Objectives for Chapter 7: The Foreign Exchange and Stock Markets
At the end of Chapter 7, you will be able to:
1. Define "foreign exchange market"? Define "exchange rate"?
2. Explain is the relation between the demand for foreign exchange and the supply of dollars?
3. Name and explain are the factors that affect the demand for foreign exchange? (Review the
factors that affect the demand for any product)
4. Define the terms "export" and "import".
5. Define "portfolio investment" and "foreign direct investment"?
6. Name and explain the factors that affect the supply of foreign exchange?
7. Define "appreciation" and "depreciation" of a currency?
8. Explain the effects of appreciation (or depreciation) of the American dollar on American
exports and imports?
9. Explain what will result in the foreign exchange market if interest rates rise in the United
States more than they rise abroad. Use this analysis to explain the causes of the dollar
appreciation from 1980-1985.
10. Explain what will result in the foreign exchange market if inflation rates are higher in the
United States than in the countries with whom we trade.
11. Explain what will result in the foreign exchange market if income rises faster in the United
States than in Japan.
12. Explain the difference between a “sole proprietorship”, a “partnership”, and a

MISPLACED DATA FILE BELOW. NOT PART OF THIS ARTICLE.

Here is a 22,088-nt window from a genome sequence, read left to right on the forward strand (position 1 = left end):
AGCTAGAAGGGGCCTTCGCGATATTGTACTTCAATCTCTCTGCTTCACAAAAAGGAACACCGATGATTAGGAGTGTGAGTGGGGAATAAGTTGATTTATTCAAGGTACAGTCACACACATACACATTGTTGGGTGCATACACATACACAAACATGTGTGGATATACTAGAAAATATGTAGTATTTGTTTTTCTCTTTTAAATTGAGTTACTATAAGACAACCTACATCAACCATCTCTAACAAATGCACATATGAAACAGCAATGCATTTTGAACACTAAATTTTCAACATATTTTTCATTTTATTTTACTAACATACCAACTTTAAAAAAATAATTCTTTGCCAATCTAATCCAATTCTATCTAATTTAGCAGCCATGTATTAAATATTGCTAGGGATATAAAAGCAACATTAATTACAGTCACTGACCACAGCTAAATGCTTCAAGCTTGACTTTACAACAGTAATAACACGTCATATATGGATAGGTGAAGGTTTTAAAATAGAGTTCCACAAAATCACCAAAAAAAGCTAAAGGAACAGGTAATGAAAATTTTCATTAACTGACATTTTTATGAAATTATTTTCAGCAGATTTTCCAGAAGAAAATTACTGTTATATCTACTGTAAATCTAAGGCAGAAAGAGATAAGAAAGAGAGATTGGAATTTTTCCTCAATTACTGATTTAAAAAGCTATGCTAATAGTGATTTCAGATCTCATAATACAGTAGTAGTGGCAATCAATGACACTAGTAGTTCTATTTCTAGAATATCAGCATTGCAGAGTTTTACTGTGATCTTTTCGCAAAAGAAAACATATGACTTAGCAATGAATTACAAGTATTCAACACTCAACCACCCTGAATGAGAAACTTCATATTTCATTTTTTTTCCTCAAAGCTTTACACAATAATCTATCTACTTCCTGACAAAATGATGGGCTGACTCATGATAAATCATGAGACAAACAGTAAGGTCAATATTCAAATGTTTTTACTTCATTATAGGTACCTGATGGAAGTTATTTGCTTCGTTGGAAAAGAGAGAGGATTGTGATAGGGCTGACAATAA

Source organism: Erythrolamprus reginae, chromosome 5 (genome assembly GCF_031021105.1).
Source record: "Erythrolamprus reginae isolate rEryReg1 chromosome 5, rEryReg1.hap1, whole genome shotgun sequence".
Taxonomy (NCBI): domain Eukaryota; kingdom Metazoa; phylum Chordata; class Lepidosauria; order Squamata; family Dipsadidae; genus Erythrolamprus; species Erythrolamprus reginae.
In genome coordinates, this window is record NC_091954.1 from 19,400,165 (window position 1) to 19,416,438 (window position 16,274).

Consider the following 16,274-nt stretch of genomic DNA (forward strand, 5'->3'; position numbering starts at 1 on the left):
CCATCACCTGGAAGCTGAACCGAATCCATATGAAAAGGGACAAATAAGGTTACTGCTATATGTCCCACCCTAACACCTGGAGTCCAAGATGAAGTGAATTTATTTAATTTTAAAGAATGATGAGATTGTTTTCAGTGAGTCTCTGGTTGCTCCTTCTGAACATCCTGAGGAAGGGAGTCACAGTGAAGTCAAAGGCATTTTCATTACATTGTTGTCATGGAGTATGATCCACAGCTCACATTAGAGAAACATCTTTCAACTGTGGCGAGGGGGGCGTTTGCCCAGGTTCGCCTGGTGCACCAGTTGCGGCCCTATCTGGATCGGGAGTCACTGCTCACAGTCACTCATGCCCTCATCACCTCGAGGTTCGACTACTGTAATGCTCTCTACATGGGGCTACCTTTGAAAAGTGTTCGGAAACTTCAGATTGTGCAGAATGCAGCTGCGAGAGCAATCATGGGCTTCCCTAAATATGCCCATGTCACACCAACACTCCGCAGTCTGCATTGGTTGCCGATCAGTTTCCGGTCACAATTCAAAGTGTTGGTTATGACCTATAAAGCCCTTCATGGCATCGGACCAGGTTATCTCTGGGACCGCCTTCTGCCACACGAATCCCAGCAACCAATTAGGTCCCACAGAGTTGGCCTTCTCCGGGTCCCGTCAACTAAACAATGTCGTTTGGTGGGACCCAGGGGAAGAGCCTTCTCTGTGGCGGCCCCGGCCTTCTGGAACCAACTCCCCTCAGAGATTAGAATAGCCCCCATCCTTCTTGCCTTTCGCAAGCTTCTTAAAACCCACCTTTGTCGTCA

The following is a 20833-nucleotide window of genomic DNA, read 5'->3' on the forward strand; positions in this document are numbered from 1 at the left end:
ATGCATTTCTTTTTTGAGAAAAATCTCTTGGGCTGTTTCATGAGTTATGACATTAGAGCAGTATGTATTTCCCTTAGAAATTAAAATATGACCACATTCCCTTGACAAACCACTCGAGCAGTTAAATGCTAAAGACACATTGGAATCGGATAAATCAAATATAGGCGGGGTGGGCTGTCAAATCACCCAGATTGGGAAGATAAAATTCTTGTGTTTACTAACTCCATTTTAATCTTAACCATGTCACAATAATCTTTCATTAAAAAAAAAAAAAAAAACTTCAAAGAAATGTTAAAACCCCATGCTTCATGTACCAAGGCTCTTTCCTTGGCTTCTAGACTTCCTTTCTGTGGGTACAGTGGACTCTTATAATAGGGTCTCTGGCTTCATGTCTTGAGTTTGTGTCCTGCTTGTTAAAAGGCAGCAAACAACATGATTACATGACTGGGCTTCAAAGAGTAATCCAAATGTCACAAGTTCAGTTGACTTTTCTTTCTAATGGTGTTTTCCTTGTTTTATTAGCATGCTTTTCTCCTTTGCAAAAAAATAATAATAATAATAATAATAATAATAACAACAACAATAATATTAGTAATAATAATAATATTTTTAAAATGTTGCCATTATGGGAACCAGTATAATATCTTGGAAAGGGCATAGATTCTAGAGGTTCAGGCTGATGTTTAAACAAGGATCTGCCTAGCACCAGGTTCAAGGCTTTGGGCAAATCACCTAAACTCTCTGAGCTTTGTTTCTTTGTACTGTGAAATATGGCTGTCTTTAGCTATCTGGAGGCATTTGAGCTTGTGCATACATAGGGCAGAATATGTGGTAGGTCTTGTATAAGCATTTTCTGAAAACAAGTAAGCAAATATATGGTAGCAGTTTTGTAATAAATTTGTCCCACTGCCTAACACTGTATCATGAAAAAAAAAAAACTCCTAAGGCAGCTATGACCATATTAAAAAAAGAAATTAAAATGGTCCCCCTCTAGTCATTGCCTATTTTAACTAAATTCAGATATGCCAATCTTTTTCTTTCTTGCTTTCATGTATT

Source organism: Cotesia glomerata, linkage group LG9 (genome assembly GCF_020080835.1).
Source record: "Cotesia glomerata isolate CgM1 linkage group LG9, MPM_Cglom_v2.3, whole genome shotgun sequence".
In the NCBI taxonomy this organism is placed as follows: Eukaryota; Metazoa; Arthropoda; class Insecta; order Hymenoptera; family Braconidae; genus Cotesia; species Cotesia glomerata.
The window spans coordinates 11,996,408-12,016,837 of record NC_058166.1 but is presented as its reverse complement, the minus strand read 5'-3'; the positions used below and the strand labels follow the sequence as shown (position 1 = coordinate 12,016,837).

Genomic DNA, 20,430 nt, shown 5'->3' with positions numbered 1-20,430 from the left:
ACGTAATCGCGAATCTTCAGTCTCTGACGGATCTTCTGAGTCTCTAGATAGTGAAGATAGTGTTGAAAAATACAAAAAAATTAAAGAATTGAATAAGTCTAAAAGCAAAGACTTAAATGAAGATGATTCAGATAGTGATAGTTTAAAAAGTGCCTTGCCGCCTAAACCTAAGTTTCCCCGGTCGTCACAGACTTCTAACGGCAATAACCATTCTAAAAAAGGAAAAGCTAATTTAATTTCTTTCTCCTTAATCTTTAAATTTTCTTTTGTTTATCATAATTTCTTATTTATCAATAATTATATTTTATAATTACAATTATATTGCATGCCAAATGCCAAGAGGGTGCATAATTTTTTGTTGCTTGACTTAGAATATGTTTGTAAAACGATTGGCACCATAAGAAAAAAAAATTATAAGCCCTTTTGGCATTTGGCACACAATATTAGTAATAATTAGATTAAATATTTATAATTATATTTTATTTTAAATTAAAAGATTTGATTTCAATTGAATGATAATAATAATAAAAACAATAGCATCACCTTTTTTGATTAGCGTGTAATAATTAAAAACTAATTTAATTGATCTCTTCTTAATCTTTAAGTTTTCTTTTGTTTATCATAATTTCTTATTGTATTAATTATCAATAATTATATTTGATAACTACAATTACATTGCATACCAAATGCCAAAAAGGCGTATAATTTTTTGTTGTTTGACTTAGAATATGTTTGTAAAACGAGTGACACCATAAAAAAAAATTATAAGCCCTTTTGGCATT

“corporation” as well as the advantages and disadvantages of each of these types of
13. Explain the difference between a “public corporation” and a “private corporation”.
14. Explain what affects the demand for stocks in general and what affects the demand for the
stock of a particular company.
15. Explain what each of the following is as well as the advantages and disadvantages of each:
savings account, CD, corporate security, and Treasury (government) security.
16. Explain what is meant by “liquidity”.
17. Explain the difference between a “bill”, a “note”, and a “bond”.
18. Explain the relation between the price of a security and the interest rate on it.
19. Explain the relation between the interest rate paid by a security and expected inflation.
20. Explain what a “mutual fund” is. Explain what a “money market fund” is. Explain the
advantages and disadvantages of mutual funds.
21. Explain the advantages and the disadvantages of saving in the form of housing.
22. Explain what determines the value of a share of stock.
23. Explain what is meant by “dividends”, “retained earnings”, and “capital gains”.
24. Explain the difference between an “investor” and a “trader”.
25. Name and explain the four factors to consider in deciding how you should save.
26. Explain why it is very unlikely that one can “beat the stock market”.
Chapter 7 The Foreign Exchange and Stock Markets (latest revision May 2006)